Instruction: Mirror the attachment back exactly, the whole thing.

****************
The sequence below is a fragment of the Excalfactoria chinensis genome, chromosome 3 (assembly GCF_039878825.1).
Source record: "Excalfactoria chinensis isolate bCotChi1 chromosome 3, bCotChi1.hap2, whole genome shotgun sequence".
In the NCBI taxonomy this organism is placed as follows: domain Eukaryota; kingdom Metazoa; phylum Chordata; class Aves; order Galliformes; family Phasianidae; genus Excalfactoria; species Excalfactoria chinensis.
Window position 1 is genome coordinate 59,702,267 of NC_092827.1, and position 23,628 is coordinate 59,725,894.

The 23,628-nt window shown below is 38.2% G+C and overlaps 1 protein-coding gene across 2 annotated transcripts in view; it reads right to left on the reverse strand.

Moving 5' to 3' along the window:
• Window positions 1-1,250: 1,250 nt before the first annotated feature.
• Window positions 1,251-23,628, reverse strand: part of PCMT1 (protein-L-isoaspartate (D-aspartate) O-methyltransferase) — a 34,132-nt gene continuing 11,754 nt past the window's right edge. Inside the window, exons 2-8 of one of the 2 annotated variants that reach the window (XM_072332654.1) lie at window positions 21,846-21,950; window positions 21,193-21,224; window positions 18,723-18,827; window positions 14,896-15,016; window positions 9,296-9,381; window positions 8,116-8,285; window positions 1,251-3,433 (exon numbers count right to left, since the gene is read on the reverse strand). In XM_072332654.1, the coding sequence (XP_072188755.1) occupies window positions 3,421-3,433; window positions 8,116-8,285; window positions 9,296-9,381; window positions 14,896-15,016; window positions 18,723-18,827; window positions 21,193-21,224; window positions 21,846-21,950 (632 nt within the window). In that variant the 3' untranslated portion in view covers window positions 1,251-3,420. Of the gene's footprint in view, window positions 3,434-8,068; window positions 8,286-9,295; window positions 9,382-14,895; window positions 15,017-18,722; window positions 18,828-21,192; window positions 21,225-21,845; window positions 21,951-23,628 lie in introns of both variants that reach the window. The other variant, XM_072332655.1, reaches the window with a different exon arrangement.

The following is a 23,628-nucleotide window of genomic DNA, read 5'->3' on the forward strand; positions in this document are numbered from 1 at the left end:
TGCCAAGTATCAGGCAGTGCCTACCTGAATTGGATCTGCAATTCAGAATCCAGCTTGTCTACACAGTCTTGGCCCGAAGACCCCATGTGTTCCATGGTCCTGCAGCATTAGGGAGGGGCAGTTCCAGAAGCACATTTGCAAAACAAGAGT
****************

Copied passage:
The sequence below is a fragment of the Excalfactoria chinensis genome, chromosome 3 (assembly GCF_039878825.1).
Source record: "Excalfactoria chinensis isolate bCotChi1 chromosome 3, bCotChi1.hap2, whole genome shotgun sequence".
In the NCBI taxonomy this organism is placed as follows: domain Eukaryota; kingdom Metazoa; phylum Chordata; class Aves; order Galliformes; family Phasianidae; genus Excalfactoria; species Excalfactoria chinensis.
Window position 1 is genome coordinate 59,702,267 of NC_092827.1, and position 23,628 is coordinate 59,725,894.

The 23,628-nt window shown below is 38.2% G+C and overlaps 1 protein-coding gene across 2 annotated transcripts in view; it reads right to left on the reverse strand.

Moving 5' to 3' along the window:
• Window positions 1-1,250: 1,250 nt before the first annotated feature.
• Window positions 1,251-23,628, reverse strand: part of PCMT1 (protein-L-isoaspartate (D-aspartate) O-methyltransferase) — a 34,132-nt gene continuing 11,754 nt past the window's right edge. Inside the window, exons 2-8 of one of the 2 annotated variants that reach the window (XM_072332654.1) lie at window positions 21,846-21,950; window positions 21,193-21,224; window positions 18,723-18,827; window positions 14,896-15,016; window positions 9,296-9,381; window positions 8,116-8,285; window positions 1,251-3,433 (exon numbers count right to left, since the gene is read on the reverse strand). In XM_072332654.1, the coding sequence (XP_072188755.1) occupies window positions 3,421-3,433; window positions 8,116-8,285; window positions 9,296-9,381; window positions 14,896-15,016; window positions 18,723-18,827; window positions 21,193-21,224; window positions 21,846-21,950 (632 nt within the window). In that variant the 3' untranslated portion in view covers window positions 1,251-3,420. Of the gene's footprint in view, window positions 3,434-8,068; window positions 8,286-9,295; window positions 9,382-14,895; window positions 15,017-18,722; window positions 18,828-21,192; window positions 21,225-21,845; window positions 21,951-23,628 lie in introns of both variants that reach the window. The other variant, XM_072332655.1, reaches the window with a different exon arrangement.

The following is a 23,628-nucleotide window of genomic DNA, read 5'->3' on the forward strand; positions in this document are numbered from 1 at the left end:
TGCCAAGTATCAGGCAGTGCCTACCTGAATTGGATCTGCAATTCAGAATCCAGCTTGTCTACACAGTCTTGGCCCGAAGACCCCATGTGTTCCATGGTCCTGCAGCATTAGGGAGGGGCAGTTCCAGAAGCACATTTGCAAAACAAGAGT